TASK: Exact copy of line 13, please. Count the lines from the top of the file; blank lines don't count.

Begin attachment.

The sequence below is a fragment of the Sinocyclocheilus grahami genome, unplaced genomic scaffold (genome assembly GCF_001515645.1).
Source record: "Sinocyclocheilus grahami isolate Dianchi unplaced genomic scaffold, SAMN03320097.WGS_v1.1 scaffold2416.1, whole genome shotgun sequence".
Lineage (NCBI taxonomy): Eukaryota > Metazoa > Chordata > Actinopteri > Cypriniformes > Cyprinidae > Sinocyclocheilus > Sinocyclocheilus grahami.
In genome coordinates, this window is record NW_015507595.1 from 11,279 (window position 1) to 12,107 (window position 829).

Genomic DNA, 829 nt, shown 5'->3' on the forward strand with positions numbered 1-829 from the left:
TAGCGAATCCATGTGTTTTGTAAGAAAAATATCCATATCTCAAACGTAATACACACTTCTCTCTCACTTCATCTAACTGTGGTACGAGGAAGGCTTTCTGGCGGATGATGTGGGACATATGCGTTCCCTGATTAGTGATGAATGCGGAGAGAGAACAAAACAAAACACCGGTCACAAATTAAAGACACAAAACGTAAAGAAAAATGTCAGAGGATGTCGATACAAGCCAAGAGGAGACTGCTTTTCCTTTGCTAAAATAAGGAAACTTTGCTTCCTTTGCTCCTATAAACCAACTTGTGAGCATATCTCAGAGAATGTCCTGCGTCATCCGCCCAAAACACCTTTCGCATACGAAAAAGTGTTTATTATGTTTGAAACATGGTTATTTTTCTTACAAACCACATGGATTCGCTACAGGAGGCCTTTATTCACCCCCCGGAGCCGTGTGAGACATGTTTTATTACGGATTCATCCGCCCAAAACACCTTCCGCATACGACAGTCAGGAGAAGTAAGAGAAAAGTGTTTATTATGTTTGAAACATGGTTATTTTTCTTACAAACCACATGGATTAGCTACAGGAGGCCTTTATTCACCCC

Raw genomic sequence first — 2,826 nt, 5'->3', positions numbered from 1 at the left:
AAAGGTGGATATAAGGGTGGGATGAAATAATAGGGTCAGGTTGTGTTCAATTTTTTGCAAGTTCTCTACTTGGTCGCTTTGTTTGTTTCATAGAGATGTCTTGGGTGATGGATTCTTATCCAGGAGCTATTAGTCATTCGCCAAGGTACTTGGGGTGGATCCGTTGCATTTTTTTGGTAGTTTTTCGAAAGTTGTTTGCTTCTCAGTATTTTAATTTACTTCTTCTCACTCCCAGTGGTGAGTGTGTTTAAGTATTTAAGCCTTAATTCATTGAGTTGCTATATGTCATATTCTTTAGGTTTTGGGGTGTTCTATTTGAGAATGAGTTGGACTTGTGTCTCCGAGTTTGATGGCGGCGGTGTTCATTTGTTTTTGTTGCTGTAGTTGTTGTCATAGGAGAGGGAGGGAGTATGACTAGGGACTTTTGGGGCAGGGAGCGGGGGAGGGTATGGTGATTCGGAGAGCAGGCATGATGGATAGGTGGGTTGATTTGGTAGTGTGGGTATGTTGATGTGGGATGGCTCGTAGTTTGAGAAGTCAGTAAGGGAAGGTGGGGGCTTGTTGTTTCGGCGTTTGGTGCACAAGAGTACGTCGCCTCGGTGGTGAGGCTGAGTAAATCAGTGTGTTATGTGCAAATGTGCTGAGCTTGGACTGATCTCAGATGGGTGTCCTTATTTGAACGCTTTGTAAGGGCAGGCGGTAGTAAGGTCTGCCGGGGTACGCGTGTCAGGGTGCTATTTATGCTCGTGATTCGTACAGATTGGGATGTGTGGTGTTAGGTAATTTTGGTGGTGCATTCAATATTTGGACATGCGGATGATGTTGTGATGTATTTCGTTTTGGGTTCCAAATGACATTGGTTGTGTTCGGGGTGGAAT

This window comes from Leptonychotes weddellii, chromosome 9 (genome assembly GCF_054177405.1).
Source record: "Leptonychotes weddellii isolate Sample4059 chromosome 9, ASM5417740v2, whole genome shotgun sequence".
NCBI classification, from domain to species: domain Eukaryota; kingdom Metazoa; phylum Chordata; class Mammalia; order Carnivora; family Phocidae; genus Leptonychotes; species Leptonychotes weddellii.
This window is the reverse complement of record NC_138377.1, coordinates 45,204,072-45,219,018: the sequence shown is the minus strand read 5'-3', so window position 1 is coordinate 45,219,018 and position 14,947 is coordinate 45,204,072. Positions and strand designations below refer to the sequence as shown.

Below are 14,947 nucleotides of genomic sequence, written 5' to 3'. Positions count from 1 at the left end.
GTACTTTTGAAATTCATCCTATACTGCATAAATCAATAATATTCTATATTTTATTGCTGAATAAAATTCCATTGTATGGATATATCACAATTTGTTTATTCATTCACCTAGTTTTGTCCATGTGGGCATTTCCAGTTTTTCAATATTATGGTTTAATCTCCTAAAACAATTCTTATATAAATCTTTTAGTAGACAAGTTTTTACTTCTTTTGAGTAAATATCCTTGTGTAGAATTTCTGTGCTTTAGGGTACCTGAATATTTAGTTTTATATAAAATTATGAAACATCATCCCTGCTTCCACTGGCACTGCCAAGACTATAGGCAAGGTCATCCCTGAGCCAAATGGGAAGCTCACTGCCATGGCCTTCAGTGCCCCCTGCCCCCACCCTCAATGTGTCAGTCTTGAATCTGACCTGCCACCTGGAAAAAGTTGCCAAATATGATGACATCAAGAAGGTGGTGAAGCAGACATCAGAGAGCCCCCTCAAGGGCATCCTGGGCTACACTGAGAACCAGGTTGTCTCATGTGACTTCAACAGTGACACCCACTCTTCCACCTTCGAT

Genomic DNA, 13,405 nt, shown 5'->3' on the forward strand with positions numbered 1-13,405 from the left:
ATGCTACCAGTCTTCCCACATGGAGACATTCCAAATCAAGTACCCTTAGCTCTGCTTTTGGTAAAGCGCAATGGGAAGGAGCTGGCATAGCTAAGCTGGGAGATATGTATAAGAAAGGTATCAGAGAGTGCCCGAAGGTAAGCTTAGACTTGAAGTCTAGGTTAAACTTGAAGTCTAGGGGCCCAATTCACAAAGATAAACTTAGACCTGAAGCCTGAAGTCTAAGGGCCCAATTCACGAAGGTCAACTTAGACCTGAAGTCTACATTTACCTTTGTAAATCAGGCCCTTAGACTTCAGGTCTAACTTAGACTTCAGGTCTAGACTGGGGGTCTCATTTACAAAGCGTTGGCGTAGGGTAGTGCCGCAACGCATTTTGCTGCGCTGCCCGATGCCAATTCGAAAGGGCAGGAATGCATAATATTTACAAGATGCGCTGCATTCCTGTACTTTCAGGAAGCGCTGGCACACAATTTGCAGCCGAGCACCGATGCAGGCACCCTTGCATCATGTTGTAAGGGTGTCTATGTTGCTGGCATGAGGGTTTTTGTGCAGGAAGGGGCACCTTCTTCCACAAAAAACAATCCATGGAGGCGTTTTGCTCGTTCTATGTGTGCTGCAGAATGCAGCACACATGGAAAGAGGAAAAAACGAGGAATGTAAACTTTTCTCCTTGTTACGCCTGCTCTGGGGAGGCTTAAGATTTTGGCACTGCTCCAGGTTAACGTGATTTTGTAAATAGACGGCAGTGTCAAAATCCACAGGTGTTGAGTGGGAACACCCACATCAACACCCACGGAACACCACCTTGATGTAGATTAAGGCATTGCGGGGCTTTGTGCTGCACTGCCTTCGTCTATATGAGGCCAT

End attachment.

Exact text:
Below are 14,947 nucleotides of genomic sequence, written 5' to 3'. Positions count from 1 at the left end.